Book Sums Special Report: C.D. Payne

Manhole Covers
Mimi Melnick
The MIT Press

The title of this oversized, 250+ page book is deceptive; besides manhole covers, the Melnicks lovingly describe and photograph utility, sewer, drain, maintenance, and "contemporary" covers. Aficionados of vents and grates are advised to peruse pages 125-148, which showcase in stark black and white stills America's 24 most captivating cast iron drainage fixtures. Mimi's snappy captions, informed by twenty years of manhole research and observation, elucidate hidden meanings in the covers' designs and shapes. Why is a small dark bell mysteriously stamped in the center of a San Antonio, Texas street cover? "Telephone cover," Mimi explains, "obviously part of the Bell system."

Mimi's educational yet entertaining introduction provides ample fodder for a raucous round of Trivial Pursuit based solely on manhole covers. This Friday night, stymie your friends by asking them what year the US Department of Commerce began requiring labeling of imported manhole covers. Answer: 1984, of course. Browsing through these thoughtfully posed photos of America's favorite manhole covers, one inevitably wonders why the Melnicks never pried up one up and peered into the dark depths below. Obviously, Bob hasn't the courage to capture on film the scary, fire-breathing monsters that reign over the hellish labyrinths that are America's sewer systems.

Charles Bukowski
Black Sparrow Press

Kurt Vonnegut once said that we have to be suspicious of anyone who releases more than one book a year. Pulp is Charles Bukowski's fiftieth or so release in about thirty five years, and Kurt Vonnegut is right.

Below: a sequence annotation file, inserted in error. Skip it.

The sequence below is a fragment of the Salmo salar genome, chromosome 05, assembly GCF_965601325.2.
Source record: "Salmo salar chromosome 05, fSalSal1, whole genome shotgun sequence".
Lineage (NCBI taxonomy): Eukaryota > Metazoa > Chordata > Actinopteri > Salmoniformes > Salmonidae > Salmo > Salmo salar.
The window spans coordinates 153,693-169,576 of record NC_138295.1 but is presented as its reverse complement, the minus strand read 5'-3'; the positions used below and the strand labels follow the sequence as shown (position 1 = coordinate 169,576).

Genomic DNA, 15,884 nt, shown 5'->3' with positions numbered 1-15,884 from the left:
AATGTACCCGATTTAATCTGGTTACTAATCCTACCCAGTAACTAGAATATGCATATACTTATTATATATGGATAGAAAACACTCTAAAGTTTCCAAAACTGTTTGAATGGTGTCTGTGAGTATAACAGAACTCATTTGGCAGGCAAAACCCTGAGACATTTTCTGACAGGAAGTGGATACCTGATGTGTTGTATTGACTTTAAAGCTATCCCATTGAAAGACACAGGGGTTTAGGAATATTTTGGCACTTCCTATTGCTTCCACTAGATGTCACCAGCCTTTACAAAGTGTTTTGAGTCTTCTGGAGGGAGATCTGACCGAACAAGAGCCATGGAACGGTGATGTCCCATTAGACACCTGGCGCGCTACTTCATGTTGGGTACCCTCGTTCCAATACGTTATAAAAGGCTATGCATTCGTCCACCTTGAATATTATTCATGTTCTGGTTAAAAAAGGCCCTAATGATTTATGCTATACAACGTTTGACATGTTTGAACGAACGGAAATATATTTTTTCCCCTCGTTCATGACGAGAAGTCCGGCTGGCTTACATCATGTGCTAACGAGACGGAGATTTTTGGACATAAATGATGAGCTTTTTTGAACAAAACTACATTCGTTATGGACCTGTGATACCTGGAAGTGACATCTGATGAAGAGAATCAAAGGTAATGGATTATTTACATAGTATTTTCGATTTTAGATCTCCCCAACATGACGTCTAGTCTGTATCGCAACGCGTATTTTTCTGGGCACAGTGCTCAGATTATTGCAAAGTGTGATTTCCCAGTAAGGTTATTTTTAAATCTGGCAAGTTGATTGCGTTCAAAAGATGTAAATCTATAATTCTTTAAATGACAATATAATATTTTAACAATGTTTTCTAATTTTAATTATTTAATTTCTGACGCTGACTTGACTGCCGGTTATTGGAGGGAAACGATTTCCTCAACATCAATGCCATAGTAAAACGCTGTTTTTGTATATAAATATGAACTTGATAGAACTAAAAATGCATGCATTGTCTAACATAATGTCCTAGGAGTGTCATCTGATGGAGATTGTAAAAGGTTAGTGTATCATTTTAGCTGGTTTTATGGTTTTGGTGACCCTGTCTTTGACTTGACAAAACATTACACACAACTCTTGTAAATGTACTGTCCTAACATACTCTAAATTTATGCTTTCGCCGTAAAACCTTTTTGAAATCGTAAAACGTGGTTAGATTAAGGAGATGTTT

The book's a quick read, which is always welcomed when a book isn't great; and Bukowski's one liner's prove he can still tickle a good guffaw out on his prose. The story charts a few days in the life of Nick Belane, a frequently soused private dick who finds trouble and solves cases, both through no agency of his own. Belane gets wrapped up in a tangled mass of bizarre cases that often pit him against his own clients, among whom are a voluptuous space alien, the French author Celine, and the mysterious Lady Death. Along the way, Belane gets schnockered, rumbles with ruffians, and wallows in existential self-pity like only a Bukowski character can.

Bukowski also uses Belane as a mouthpiece for his own streetwise, ironic wit, which while often funny enough to crunch ribs, is about the only real treat on this book's snack platter. The plot is outlandish to the point of amateurish, and the book's toying with detective novel standards is generally not amusing. In fact, you get the distinct sense after reading Pulp that Bukowski merely churned this out to appease his gullible faux beatnik following and score some easy beer money. You can't blame him, but try his short stories instead.

Rule of the Bone
Russell Banks
Harper Collins

Sailing along on a stream of consciousness, Rule of the Bone tailgates a mohawked fourteen-year-old who's been suckled by MTV and marred by divorce, abuse, and a marijuana fetish. Driven away from his trailer park home by the whims and hijinx of parental alcoholism, the lovable punk hits the road and relates his adventures of emotional and physical survival. His travel takes him around the fizzled towns of up- state New York to an illegal respite in a wealthy couple's summer home and, eventually, into the hands of crunchy cannabis advocate, I-Man. The Rastafarian becomes Bone's bodhisatva and teaches him a spiritual means of counteracting his young angst.

Whether he's shoplifting at Victoria's Secret to win his mother's heart or having his virgin "unit" stroked by his father's obese, middle-aged girlfriend, Bone is more fun to watch than an up-side-down turtle. Banks does a great job of pulling readers' puppet strings to evoke sympathy for all the fourteen year-old lost souls of the world. And above all, there's a moral here for you young readers, as Bone learns that virtue and sanity are possible for even the most maligned little buggers.

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